Friday, June 2, 2017

Wonder Woman review

By Nico Beland
Movie Review: **** out of 4
Gal Gadot ready to fight as Wonder Woman

            For the longest time, comic book movies with a female protagonist had a very rough start, pretty much rock bottom for the superhero film genre. There was the dreaded Supergirl movie from 1984, 1995’s Tank Girl starring Lori Petty, Marvel’s 2005 disaster, Elektra with Jennifer Garner, and probably the most infamous of all the much despised 2004 Catwoman film that gave Academy Award winner, Halle Berry a terrible outfit and a Razzie.
            But out of all the superhero franchises I was expecting to fix this long problem I was not expecting it to be the DC Extended Universe (Yeah, the franchise that had three miserable releases prior). Well after those three strikes DC has given us a homerun with Wonder Woman, the first live-action film adaptation of the character.
            Gal Gadot (Fast & Furious 4-6, Date Night, Triple 9) reprises her role from last year’s Batman v. Superman: Dawn of Justice as Amazon warrior princess, Diana Prince/Wonder Woman and Patty Jenkins (Monster, The Killing, Betrayal) directs and the two of them deliver so far the best installment of the DC Extended Universe and the best female superhero movie of all time (What Catwoman movie?). Yes, the movie has some Zack Snyder taint in there, understandable since he’s producing it, but his trademark use of slow-motion doesn’t overstay its welcome and there’s more of a variety of action and thrills to even it out (Maybe he should just stick to producing the rest of the Universe).
            The film follows Diana, a princess in the Amazon who as a child dreamt of becoming a warrior to protect her people. However, her mother, Queen Hippolyta (Connie Nielsen-Gladiator, One Hour Photo, Nymphomaniac) forbids it and tells her stories about how Ares (David Thewlis-Dragonheart, Harry Potter franchise, The Theory of Everything), the god of war corrupted mankind and killed all the gods except Zeus, but she disobeys her and trains in secrecy with her aunt Antiope (Robin Wright-Forrest Gump, Nine Lives (No, not that one!), The Girl with the Dragon Tattoo) until she discovers her true powers.
            As a young woman, Diana rescues a World War I pilot named Steve Trevor (Chris Pine-Star Trek franchise, Unstoppable, Hell or High Water) being pursued by German soldiers who is revealed to be an Allied spy and has stolen weapons information from the Germans about a new deadlier form of mustard gas in development. Diana is certain that Ares is responsible for causing the war so she arms herself with a shield, sword, and the Lasso of Truth, becomes Wonder Woman, and goes with Steve to find him and end the war before it destroys mankind.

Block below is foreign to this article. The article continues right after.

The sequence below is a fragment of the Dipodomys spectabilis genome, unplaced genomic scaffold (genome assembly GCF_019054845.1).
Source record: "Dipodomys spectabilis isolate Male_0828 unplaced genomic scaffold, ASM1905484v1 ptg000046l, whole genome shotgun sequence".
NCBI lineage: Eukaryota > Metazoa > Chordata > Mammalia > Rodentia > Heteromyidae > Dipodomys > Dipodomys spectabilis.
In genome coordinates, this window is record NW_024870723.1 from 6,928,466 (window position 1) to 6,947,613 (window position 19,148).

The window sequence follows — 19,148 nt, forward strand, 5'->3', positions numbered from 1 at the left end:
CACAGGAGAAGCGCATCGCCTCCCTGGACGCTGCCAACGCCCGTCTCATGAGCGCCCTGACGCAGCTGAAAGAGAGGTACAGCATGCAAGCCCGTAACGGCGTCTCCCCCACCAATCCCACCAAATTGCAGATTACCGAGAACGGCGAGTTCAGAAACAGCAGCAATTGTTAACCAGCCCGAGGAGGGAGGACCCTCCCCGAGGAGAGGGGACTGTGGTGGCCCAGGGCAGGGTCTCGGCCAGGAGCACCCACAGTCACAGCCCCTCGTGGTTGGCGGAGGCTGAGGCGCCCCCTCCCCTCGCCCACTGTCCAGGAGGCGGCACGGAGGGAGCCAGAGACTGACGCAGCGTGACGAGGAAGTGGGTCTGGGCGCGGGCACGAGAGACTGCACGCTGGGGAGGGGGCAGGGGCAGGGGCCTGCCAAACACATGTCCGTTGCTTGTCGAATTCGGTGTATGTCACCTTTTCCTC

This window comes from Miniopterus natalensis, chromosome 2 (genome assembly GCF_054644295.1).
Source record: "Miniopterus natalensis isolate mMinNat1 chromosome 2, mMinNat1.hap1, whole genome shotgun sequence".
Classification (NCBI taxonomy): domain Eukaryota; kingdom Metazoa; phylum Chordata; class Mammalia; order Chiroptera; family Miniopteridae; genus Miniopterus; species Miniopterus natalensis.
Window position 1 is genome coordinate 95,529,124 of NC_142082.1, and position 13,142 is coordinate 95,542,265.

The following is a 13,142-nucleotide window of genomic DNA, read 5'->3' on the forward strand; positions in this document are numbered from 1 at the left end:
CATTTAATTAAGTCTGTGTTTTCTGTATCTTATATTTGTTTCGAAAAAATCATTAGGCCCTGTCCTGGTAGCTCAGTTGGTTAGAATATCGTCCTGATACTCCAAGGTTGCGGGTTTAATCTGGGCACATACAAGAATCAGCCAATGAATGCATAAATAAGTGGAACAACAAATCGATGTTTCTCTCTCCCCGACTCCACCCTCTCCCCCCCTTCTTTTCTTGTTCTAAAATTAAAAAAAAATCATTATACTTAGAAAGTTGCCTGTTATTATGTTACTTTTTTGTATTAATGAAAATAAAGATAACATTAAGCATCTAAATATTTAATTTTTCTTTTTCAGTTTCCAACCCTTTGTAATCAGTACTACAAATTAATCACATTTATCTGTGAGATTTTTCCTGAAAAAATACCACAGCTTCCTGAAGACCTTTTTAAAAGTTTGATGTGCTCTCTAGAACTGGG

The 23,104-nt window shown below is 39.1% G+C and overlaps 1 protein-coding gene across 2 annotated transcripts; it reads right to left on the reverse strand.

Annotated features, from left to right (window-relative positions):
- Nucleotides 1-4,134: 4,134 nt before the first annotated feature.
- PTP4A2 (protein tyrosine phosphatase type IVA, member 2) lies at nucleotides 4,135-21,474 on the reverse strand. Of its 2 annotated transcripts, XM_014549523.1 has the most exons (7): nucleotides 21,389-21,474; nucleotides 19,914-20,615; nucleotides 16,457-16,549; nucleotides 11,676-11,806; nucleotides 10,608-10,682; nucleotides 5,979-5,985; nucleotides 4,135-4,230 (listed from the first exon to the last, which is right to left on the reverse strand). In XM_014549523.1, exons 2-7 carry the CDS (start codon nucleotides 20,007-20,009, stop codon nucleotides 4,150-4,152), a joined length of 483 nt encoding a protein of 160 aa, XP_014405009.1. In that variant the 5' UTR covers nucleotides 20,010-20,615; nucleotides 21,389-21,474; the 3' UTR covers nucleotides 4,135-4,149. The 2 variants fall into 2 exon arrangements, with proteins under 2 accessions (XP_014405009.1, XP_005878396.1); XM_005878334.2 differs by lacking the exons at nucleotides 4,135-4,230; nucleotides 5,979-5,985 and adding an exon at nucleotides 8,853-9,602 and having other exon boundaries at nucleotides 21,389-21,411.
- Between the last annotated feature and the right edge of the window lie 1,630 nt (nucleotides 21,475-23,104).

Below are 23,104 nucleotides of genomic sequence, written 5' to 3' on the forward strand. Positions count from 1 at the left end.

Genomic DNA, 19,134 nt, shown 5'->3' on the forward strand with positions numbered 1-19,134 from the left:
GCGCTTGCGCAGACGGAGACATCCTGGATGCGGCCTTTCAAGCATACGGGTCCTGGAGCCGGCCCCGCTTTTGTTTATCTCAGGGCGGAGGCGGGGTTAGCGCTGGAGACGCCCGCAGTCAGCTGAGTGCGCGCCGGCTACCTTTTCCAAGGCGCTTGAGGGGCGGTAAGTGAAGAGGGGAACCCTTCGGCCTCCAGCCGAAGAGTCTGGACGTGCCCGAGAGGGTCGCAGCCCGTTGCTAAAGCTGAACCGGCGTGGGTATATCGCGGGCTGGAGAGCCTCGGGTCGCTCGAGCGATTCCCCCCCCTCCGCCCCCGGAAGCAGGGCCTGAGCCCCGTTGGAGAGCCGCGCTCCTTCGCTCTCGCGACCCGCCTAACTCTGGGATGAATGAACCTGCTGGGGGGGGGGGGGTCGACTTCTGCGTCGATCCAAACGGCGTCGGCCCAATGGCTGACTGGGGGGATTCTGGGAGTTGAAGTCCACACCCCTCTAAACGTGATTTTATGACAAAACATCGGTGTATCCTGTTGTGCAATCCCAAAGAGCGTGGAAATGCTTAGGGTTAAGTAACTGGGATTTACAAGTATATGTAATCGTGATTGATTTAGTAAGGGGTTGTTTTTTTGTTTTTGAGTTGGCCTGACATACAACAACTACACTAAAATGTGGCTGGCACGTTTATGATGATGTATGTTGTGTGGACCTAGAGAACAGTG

The film also stars Danny Huston (The Aviator, X-Men Origins: Wolverine, Hitchcock) as ambitious German army General Erich Ludendorff, Elena Anaya (Van Helsing, Point Blank, The Skin I Live In) as mad scientist, Doctor Isabel Maru/Doctor Poison, Lucy Davis (The Office UK, Shaun of the Dead, All About Steve) as Steven’s comical but loyal secretary, Etta Candy, Said Taghmaoui (Three Kings, Hidalgo, The Kite Runner) as master of disguise, Sameer, Ewen Bremner (Trainspotting, Snatch, Snowpiercer) as heavy drinking sharpshooter, Charlie, and Eugene Brave Rock (Hell on Wheels) as opportunist, Chief.
            Overall, Wonder Woman is a satisfying blast from start to finish and the best DC Extended Universe and female superhero movie ever. I’d be lying if I said this wasn’t the best film based on a DC Comics character since The Dark Knight (The Lego Batman Movie doesn’t count here!), the story is solid, the action is thrilling from beginning to end, there’s COLOR here yes DC acknowledges that it exists, and the acting and character development is spot on.
            Gal Gadot owns the Wonder Woman character and she’s given much more to work with than being shoehorned into Batman v. Superman, which was already pretty busy in terms of plot. She kicks plenty of butt while showing an image of women empowerment and a curious personality and the chemistry she has with Chris Pine is undeniably charming.
            The movie’s focus is mainly on Wonder Woman, pretty much where it should be but I really appreciate that the film takes time to make its side characters just as likable. Chris Pine isn’t a Mary Jane type character despite the roles (stereotypically) being reversed and he helps her just as much as she helps him, Lucy Davis is very funny as Etta, and Ewen Bremner is a joy to watch as Charlie probably because it’s basically his Trainspotting character in a World War I setting.
            My only real issue with the film is the villain, without giving anything away I didn’t really find him that interesting and he comes off as a bland, cliché character out for power and destruction. But I’m really nitpicking here and it’s far from ruining the movie, it’s spectacular no matter what.

            Wonder Woman is one of those superhero movies that I recommend to anyone, even if you’re not a fan of superhero movies there’s much more substance and engaging characters here than in any of the flashy MCU or other DCEU films. The story, acting, action sequences, characters, and writing are more than enough reasons to give it a watch, and I’m willing to go see it again, something I’d never say about Catwoman or Elektra, well played DC.

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